@jjaquinta -- "How do you plan on sourcing numbers to impress venture capitalists after Christmas?" We don't have a plan. We will improvise something. If Amazon releases numbers then we can use those. (Perhaps if the numbers are good, then Amazon will want to boast?) If Amazon does not release numbers, then we will proceed entirely on the basis of how many executives buy an Amazon Echo, or seem excited by our demos. In the end, that is the part that matters most. All executives struggle with the fact that their companies have vast amounts of information trapped in databases. How to get the data is a constant source of conversation. If a new interface appeared that made it easy, then executives would certainly be interested. I don't think anyone can dispute that. The only question then is whether the Amazon Echo offers that interface. There are 2 problems: the lack of support for secure WPA2 Enterprise wifi, and the frequency with which Alexa misunderstands the company name. That second problem we might be able to address ourselves, but the first issue entirely depends on Amazon to fix.
Exciting executives is about proving business value. Everyone wants to "unlock the information trapped in their databases". My company is heavily invested in delivering on big data. But a new interface is not going to solve the problem of synthesizing business value from vast reams of raw data. I hope you have a solution to that, and are just using voice for your presentation layer. But, even if that is the case, I think you have a lot more problems than the two you listed. When our Tweet Poll application launched, it used IBM Insights for Twitter to extract some quite detailed information about up to the hour trends based on Twitter sentiment. You could compile and present the information in quite detailed ways. For a nation obsessed with an election that was still a year away, it was a great tool. Only no one used it. You could not build a voice interface that allowed you to say "Alexa, ask Tweet Poll to tell me about positive tweets about Republicans ranked by state". You had to break it down into constituent parts. "Alexa, open Tweet Poll... Positive... Republican... By State." Very powerful. But too much for people to grasp. Right now it's being migrated to a much simpler, spoonfed interface. It's annoying for me, because you can get the very detailed and specific breakdowns that the other format allowed. But there is no point in a powerful tool that no one uses. I think with Alexa in its current form, this is a problem that will play out each time it is used to try to wrangle large data sets or complicated search and query type things. [Here's a demo of the old interface:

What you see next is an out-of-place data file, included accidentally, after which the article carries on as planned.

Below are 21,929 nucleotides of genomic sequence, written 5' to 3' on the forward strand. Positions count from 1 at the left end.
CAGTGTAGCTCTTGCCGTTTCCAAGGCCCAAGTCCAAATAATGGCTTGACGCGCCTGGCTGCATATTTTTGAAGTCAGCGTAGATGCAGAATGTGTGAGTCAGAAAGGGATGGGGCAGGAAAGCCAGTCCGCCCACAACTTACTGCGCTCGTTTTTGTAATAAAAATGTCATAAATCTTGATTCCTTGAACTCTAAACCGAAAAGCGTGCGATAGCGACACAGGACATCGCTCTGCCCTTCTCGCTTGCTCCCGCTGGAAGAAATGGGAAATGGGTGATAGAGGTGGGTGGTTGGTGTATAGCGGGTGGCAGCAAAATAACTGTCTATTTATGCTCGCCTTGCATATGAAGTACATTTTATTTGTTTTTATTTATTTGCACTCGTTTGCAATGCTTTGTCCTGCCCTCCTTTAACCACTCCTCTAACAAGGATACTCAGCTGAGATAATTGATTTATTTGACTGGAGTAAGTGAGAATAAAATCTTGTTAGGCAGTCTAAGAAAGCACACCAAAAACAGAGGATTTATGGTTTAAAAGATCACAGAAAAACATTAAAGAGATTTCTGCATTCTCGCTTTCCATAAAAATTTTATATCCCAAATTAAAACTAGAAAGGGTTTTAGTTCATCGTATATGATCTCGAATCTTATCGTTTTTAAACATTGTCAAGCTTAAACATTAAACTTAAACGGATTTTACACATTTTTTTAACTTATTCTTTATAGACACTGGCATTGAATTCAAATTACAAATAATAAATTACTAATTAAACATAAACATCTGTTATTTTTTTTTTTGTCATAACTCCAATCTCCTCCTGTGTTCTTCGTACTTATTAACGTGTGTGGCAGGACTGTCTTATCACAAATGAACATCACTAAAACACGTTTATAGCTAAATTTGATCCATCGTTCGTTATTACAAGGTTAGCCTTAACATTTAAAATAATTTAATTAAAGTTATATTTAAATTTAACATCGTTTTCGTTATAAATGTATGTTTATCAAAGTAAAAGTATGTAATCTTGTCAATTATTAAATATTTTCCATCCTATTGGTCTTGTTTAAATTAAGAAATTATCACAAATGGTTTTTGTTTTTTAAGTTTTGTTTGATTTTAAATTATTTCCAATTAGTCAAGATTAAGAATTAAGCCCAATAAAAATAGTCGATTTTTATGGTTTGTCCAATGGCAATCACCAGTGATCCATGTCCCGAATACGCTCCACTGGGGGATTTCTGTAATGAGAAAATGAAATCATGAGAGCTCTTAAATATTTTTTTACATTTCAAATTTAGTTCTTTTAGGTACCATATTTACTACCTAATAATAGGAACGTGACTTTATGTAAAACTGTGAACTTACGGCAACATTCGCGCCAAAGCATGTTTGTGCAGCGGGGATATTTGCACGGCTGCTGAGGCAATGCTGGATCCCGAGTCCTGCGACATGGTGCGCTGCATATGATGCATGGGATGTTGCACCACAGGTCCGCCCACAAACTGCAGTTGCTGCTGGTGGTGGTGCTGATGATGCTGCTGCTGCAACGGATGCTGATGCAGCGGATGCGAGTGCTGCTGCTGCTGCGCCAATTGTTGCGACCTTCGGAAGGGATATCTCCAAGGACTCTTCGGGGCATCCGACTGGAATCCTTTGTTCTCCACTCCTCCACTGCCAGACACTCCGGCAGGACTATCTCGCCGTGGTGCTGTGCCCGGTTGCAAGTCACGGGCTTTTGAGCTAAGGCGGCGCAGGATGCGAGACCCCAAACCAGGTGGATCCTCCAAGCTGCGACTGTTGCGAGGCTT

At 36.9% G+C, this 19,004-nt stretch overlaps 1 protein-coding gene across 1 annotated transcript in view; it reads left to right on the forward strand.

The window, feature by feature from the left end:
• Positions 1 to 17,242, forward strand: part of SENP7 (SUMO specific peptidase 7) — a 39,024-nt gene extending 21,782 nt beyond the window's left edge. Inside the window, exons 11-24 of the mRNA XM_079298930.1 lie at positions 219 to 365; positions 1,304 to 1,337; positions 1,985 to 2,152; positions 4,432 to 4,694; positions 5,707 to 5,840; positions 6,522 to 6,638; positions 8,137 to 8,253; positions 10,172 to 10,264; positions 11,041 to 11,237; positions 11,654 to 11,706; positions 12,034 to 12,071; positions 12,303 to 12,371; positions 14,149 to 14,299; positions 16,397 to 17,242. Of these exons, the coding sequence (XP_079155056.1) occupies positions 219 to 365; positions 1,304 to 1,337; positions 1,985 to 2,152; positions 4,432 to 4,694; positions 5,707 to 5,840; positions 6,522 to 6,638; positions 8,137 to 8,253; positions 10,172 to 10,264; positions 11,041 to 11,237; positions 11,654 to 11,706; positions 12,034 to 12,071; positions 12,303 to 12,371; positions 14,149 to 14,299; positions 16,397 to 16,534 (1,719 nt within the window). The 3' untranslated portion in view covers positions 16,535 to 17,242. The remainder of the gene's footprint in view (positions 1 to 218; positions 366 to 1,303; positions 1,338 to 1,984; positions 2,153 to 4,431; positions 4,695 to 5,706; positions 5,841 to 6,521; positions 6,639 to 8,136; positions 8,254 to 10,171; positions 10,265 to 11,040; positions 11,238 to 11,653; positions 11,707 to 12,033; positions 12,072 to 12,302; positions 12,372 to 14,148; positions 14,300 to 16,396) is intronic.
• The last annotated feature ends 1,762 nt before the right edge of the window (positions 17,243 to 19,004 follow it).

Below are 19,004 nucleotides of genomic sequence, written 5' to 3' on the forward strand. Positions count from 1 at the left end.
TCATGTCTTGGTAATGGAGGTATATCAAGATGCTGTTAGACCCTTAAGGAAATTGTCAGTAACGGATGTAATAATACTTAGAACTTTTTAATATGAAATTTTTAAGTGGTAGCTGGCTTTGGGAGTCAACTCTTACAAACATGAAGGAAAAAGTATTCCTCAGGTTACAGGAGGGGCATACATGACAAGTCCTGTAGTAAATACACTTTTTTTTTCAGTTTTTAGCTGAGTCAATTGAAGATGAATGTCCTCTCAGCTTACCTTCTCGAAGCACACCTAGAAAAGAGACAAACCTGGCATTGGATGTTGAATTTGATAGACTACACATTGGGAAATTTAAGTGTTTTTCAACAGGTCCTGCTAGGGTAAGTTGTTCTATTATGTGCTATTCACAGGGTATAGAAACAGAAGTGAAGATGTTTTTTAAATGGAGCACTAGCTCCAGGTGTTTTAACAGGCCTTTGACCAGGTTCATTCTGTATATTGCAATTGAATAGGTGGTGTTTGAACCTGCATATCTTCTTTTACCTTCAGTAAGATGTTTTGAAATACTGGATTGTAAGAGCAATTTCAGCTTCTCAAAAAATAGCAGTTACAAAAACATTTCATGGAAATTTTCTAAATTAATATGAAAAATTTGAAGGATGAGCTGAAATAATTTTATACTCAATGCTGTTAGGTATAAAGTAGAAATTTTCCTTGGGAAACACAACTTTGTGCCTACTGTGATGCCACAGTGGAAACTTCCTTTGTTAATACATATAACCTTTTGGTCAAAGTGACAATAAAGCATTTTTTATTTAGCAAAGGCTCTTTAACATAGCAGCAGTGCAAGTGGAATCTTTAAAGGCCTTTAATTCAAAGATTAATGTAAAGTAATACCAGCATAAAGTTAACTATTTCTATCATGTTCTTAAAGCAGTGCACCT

https://www.youtube.com/watch?v=Gd5HKlbSpo4 You can use the skill itself to see the transitional interface.]
Yeah, that was the "report" I was indirectly referencing. No numbers. Nothing to impress anyone who isn't already an enthusiast. My Echo Programming book was #1 in its category for six weeks after launch. Am I going to put that on my resume? Damn right. Am I going to get a book deal with a publisher without giving actual numbers? Not a chance.
@jjaquinta -- I think Tweet Poll is awesome, in terms of showing what an open ended session allows via Alexa, however, it is mostly giving people information they already know. Anyone who watches the news for 5 minutes has a reasonably good idea of how well Clinton is doing, or how well Donald Trump is doing. A Vice President of Sales would engage in a dialogue with Salesforce exactly because the information does not exist anywhere else. And Alexa does offer a great interface for doing that kind of open ended exploration, as you have demonstrated.